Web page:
I vespri siciliani
ConductorRoberto AbbadoStage DirectorDavide LivermoreSet DesignerSanti CentineoCostume DesignerGiusi GiustinoLighting DesignerAndrea AnfossiChoreographerLuisa Baldinetti
Cor de la Generalitat Valenciana Francesc Perales, chorus master
Orquestra de la Comunitat Valenciana
CoproductionTeatro Regio di Torino, ABAO-OLBE
Arrigo Gregory Kunde Elena Maribel Ortega (10, 16, 21) Sofia Soloviy (13, 18) Montforte Juan Jesús Rodríguez Procida Alexánder Vinogradov
Bethune Andrea Pellegrini * Vaudemont Cristian Díaz Ninetta Nozomi Kato * Danieli Moisés Marín * Tebaldo Andrés Sulbarán * Roberto Jorge Álvarez * Manfredo Fabián Lara ** Centre Plácido Domingo
In 1282, Giovanni da Procida, a Sicilian patriot, was exiled upon the French invasion of Sicily. Guido di Monforte, commander of the French army, raped a Sicilian woman who then gave birth to their son: Arrigo. Monforte would later become governor of Sicily and Arrigo, without knowing that Monforte is his father, grows up hating the French commander.
Palermo’s main square. The French soldiers are amusing themselves while the Sicilians observe them with bitterness and disdain. Duchess Elena appears, in mourning for the death of her brother who has been executed by the French authorities, and sings a song inciting the Sicilians to revolt. The song ends abruptly at the arrival of the governor, Guido di Monforte. Arriving with the governor is Arrigo, whom Elena loves. It is at that moment that she discovers that Arrigo has been arrested for high treason. The youth, who has never seen the governor in person, starts to spout all his hatred against Monforte right in front of him. With bemused admiration for the young man’s daring, Monforte offers him a position in the French army, which Arrigo proudly rejects.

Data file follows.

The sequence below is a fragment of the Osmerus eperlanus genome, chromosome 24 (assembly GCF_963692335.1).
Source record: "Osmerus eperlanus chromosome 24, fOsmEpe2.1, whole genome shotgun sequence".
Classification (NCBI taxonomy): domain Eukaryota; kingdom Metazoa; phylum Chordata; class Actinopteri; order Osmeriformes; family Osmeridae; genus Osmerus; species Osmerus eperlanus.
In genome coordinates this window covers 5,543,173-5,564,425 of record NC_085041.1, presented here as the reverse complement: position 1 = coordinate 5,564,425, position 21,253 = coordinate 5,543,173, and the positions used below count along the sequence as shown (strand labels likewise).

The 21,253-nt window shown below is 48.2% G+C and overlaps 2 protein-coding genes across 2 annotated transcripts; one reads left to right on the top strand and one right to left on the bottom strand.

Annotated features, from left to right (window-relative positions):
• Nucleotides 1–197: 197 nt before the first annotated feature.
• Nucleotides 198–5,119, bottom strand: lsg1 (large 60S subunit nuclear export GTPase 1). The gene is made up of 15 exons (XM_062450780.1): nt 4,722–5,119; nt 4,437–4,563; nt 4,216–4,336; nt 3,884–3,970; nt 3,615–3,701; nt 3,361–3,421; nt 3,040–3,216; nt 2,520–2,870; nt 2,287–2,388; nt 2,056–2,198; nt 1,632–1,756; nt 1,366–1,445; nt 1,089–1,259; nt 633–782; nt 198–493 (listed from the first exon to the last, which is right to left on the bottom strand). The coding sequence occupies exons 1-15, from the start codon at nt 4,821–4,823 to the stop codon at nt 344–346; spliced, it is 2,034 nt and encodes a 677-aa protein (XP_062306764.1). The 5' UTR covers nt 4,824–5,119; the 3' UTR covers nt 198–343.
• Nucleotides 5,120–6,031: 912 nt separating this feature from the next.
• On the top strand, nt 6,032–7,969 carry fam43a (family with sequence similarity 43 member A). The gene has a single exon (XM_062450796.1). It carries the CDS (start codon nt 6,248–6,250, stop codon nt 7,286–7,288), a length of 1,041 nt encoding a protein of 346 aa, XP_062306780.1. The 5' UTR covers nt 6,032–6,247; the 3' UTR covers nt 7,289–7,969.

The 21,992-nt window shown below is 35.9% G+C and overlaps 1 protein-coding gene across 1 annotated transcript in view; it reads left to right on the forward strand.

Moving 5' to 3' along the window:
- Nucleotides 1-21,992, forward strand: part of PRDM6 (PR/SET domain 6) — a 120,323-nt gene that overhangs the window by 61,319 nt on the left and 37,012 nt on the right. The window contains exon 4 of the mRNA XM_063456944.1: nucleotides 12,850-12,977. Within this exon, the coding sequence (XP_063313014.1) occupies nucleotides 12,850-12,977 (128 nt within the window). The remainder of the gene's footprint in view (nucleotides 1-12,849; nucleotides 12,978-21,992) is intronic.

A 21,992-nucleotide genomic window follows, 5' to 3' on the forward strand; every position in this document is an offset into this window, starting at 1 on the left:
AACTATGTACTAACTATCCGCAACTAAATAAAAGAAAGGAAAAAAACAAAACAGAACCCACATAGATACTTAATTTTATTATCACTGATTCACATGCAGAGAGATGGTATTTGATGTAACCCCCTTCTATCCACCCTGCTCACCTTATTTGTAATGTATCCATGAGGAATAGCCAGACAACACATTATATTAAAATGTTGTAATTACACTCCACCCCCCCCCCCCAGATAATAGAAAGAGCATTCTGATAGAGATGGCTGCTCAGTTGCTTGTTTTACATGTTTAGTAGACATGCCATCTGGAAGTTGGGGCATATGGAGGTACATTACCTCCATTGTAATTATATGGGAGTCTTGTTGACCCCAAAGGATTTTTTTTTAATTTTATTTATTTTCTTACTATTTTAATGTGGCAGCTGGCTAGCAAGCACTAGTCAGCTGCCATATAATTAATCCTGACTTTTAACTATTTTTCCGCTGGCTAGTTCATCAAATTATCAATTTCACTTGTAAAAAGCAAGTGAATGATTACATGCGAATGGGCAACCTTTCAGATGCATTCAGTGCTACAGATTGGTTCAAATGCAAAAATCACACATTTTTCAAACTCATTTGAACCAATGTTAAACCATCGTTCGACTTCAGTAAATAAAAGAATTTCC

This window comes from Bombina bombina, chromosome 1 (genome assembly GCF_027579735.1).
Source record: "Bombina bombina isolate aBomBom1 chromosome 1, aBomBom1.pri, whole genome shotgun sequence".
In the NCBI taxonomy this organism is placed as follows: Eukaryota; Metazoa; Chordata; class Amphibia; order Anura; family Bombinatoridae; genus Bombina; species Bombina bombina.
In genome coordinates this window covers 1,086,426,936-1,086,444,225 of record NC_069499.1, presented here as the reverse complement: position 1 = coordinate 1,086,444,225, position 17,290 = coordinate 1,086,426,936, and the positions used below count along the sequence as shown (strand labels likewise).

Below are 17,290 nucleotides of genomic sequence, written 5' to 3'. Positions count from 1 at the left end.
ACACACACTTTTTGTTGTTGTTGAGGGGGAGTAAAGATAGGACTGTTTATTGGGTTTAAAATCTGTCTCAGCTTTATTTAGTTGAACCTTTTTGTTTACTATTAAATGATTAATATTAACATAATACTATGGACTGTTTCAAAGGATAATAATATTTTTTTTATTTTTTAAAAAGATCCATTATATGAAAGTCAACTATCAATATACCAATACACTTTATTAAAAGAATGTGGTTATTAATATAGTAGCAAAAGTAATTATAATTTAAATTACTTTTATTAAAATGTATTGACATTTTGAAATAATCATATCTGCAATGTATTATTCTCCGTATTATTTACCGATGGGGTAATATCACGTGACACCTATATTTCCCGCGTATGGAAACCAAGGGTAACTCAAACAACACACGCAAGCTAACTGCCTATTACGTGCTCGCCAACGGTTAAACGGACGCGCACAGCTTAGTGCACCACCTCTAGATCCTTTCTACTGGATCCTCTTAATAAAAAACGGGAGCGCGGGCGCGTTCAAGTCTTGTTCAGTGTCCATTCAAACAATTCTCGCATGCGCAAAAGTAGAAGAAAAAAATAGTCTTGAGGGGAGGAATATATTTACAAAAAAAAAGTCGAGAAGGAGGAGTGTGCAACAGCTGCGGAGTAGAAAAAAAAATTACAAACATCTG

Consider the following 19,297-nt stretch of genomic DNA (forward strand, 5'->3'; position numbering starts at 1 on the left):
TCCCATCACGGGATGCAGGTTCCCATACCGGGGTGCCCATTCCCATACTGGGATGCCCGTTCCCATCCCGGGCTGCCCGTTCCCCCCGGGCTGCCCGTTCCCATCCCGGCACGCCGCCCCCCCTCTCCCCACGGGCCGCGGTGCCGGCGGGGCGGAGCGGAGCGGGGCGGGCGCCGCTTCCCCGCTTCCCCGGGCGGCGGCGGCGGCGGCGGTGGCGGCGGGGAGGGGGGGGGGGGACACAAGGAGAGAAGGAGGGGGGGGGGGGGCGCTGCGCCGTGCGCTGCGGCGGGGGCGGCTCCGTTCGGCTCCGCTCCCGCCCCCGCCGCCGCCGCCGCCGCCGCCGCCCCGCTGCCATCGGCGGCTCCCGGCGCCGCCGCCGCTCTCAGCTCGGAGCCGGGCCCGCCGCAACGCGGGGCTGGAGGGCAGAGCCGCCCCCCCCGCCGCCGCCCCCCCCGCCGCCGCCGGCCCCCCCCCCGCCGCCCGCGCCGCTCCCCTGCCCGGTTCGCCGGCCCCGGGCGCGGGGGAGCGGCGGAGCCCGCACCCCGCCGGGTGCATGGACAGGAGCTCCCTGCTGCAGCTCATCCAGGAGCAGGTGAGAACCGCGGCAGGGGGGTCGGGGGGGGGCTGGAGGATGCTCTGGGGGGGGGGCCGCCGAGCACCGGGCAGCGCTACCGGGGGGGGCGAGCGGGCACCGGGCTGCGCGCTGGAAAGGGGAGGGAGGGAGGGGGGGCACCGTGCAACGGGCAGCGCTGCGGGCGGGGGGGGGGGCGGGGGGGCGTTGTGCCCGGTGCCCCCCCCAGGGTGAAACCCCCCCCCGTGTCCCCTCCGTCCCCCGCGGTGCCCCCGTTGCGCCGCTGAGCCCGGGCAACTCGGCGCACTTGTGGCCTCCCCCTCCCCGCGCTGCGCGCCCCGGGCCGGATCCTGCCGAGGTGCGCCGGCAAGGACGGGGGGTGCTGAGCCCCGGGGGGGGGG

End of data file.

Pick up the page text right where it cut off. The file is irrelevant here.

Procida meets with Elena and Arrigo near Palermo to devise a plan against the French. Elena, impressed by the recent courage shown by Arrigo, declares her love. Later, Arrigo is arrested and taken by force to the palace of the Governor, after declining an invitation from him. Meanwhile, in the square, a group of French troops begins to dance and make a bit of mischief. In the heat of the revelry, they kidnap a group of Sicilian girls, giving rise to adamant protests from the Sicilian men, who suddenly spy a boat leaving the dock with French men and Sicilian women on board. They are heading to the same party that Procida and his followers will attend in disguise to seek revenge.
Monforte reveals to Arrigo that he is his father. The young man reacts violently and flees in horror. Meanwhile, at the palace ball, Elena and Procida, both disguised, tell Arrigo of their plans to assassinate Monforte. Arrigo, feeling confused and disoriented, ends up foiling the coup and is labeled by his countrymen as a traitor to the motherland.
Elena and Procida, waiting in prison to be executed after the assassination attempt on the life of the Governor, forgive Arrigo when he tells them the reason for his treason. The young man shows his willingness to die with his comrades, but Monforte, happy to have found the love of a son, announces forgiveness for all and gives his blessing for Arrigo and Elena to get married that same day.
Procida reveals to Elena his plan to assassinate their enemies as soon as she and Arrigo have taken their vows. Torn between love and duty, Elena resolves her doubts by announcing to Arrigo that she will not marry him. Procida and Arrigo are furious with Elena, albeit for very different reasons. Monforte marries the couple without suspecting anything untoward. The wedding bells ring out, which the Sicilian rebels take as the sign to commence fighting. The fury of the revolt falls on Monforte, Arrigo, Elena, and the entire wedding party.